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Walking like a robot: life with RA

Before he developed rheumatoid arthritis (RA), Danny Hargrove led an extremely active life. As a certified paramedic/EMT and a supervisor for his area, he sometimes worked 48-hour shifts and often logged 100 hours per week at his job. He also carried a pager 24/7 and acted as a backup when others were sick or unavailable to work. As well, he played a lot of sports and enjoyed four-wheeling and skidooing.

But that all changed in the summer of 2004. What started as a sore knee turned into a disease that affected his whole body. Danny’s RA caused so much pain, swelling, and stiffness that he couldn’t sleep, move around comfortably, or work. His steps became more stiff and awkward so that he was "walking like a robot." It took him 10 minutes to walk the same distance that he used to do in one minute. According to Danny, "A turtle could have walked faster."

He had to give up his job as a paramedic, which he had enjoyed for many years, and go on disability. He was unable to make a fist, to cut his own steak, or to open a 2-litre bottle of pop. He had to roll in and out of the tub in order to take a bath, and he could barely get up the stairs on his own.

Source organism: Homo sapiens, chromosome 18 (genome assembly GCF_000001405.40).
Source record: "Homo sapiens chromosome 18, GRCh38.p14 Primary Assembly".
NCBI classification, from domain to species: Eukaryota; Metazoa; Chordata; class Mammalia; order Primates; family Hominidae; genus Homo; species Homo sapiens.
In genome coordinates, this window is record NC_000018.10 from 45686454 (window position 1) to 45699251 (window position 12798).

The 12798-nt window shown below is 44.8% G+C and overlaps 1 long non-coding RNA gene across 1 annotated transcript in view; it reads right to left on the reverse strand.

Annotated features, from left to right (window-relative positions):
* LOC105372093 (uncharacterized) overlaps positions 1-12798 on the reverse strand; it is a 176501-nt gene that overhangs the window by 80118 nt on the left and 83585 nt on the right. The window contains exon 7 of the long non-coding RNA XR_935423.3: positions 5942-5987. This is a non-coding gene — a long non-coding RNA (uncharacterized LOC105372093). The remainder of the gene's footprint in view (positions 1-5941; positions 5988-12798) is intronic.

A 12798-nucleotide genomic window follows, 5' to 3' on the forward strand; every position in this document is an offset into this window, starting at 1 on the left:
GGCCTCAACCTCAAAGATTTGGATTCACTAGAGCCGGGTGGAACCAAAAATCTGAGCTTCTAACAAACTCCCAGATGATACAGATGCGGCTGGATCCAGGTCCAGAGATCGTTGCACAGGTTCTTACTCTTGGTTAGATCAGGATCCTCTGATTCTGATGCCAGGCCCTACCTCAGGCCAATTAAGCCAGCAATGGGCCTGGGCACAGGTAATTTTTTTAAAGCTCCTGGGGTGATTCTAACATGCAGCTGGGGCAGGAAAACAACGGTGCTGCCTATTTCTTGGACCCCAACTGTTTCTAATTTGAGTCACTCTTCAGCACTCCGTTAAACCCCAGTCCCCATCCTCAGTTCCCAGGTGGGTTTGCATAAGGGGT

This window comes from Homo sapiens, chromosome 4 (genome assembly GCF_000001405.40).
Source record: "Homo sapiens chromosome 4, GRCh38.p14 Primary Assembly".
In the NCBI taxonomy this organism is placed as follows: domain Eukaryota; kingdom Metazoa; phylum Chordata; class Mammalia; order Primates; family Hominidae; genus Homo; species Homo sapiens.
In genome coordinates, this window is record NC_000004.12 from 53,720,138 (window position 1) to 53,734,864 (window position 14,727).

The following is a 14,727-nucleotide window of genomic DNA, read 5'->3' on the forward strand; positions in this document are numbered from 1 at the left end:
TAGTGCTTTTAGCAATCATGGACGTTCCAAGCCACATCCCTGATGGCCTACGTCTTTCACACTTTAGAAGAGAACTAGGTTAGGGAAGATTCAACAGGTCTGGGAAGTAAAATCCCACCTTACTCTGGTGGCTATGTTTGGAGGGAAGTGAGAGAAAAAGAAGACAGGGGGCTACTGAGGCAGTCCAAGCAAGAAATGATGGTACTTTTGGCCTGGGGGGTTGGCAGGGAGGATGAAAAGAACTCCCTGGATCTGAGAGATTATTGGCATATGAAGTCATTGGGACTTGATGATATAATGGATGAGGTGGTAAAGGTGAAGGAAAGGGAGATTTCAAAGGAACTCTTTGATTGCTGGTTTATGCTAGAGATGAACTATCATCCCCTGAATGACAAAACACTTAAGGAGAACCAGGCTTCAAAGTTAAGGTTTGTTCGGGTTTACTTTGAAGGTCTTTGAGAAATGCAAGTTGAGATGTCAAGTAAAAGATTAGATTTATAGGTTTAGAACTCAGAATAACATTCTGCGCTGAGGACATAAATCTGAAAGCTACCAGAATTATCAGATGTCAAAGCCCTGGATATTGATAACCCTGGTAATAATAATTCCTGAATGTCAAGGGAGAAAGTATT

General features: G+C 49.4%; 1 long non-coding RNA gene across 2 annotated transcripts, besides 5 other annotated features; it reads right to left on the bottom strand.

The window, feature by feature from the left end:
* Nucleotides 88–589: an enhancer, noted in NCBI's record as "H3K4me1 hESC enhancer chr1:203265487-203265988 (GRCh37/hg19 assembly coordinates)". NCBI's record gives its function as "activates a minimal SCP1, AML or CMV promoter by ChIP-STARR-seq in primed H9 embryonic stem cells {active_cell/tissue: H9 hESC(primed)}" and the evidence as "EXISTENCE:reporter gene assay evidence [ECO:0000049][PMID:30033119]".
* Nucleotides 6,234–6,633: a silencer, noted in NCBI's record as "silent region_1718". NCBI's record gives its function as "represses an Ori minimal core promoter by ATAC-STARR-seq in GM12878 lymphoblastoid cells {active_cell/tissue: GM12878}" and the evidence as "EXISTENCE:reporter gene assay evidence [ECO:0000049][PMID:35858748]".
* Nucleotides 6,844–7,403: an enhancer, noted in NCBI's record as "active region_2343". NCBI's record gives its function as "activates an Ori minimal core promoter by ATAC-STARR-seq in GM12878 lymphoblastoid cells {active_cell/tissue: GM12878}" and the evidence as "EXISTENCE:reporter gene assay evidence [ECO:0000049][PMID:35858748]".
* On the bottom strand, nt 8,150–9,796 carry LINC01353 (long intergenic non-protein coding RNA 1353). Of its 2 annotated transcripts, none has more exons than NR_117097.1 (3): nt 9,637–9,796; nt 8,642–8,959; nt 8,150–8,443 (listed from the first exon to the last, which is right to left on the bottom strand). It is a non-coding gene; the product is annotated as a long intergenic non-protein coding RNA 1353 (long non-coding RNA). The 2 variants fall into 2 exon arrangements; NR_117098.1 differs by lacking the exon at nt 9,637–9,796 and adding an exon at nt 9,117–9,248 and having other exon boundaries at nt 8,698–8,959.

RA also affected his family life. Danny found it hard not to be able to hold and play with his young granddaughter. Because she was so young, she couldn’t understand why Danny no longer seemed to want to pick her up and hold her, and she would often cry. Danny also needed to rely on his wife’s help to cut his food and get out of his chair. For an independent person like Danny, these lifestyle changes were tough to deal with.

But despite the toll that RA took on his life, Danny refused to give up. He vowed he would return to work, and that he would find a way to beat the disease and keep moving forward. He also did his best to stay active and get back to work.

Danny’s story has a happy ending. Eventually, with the support of his medical team, Danny found a treatment that worked (see "Finding the right treatment" to read more), and he has been able to return to work and the activities that he enjoys.

If RA is affecting your life, speak to your doctor to find out more about how you can manage your RA.

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